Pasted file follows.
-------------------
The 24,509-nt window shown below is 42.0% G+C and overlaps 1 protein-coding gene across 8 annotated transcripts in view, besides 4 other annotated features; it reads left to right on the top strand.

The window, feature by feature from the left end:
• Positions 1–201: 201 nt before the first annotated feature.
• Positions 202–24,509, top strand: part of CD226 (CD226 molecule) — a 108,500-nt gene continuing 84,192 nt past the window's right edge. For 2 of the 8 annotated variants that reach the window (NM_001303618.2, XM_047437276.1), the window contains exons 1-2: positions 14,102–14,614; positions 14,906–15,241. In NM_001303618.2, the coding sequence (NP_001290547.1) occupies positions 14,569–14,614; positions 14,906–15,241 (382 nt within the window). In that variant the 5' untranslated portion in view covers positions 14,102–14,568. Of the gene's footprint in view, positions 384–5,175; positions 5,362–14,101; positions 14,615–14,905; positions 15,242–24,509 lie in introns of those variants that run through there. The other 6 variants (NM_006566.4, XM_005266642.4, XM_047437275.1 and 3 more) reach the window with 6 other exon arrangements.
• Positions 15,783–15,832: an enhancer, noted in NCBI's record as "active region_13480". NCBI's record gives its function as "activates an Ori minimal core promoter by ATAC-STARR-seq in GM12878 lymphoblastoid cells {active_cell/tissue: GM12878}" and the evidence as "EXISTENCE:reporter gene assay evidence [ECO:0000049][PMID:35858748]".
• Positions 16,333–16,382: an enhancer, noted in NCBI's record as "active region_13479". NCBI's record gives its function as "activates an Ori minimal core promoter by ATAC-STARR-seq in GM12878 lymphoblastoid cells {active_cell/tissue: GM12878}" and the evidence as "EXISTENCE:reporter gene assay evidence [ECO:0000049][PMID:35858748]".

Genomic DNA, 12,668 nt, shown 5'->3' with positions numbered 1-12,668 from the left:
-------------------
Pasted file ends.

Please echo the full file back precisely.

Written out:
The 24,509-nt window shown below is 42.0% G+C and overlaps 1 protein-coding gene across 8 annotated transcripts in view, besides 4 other annotated features; it reads left to right on the top strand.

The window, feature by feature from the left end:
• Positions 1–201: 201 nt before the first annotated feature.
• Positions 202–24,509, top strand: part of CD226 (CD226 molecule) — a 108,500-nt gene continuing 84,192 nt past the window's right edge. For 2 of the 8 annotated variants that reach the window (NM_001303618.2, XM_047437276.1), the window contains exons 1-2: positions 14,102–14,614; positions 14,906–15,241. In NM_001303618.2, the coding sequence (NP_001290547.1) occupies positions 14,569–14,614; positions 14,906–15,241 (382 nt within the window). In that variant the 5' untranslated portion in view covers positions 14,102–14,568. Of the gene's footprint in view, positions 384–5,175; positions 5,362–14,101; positions 14,615–14,905; positions 15,242–24,509 lie in introns of those variants that run through there. The other 6 variants (NM_006566.4, XM_005266642.4, XM_047437275.1 and 3 more) reach the window with 6 other exon arrangements.
• Positions 15,783–15,832: an enhancer, noted in NCBI's record as "active region_13480". NCBI's record gives its function as "activates an Ori minimal core promoter by ATAC-STARR-seq in GM12878 lymphoblastoid cells {active_cell/tissue: GM12878}" and the evidence as "EXISTENCE:reporter gene assay evidence [ECO:0000049][PMID:35858748]".
• Positions 16,333–16,382: an enhancer, noted in NCBI's record as "active region_13479". NCBI's record gives its function as "activates an Ori minimal core promoter by ATAC-STARR-seq in GM12878 lymphoblastoid cells {active_cell/tissue: GM12878}" and the evidence as "EXISTENCE:reporter gene assay evidence [ECO:0000049][PMID:35858748]".

Genomic DNA, 12,668 nt, shown 5'->3' with positions numbered 1-12,668 from the left: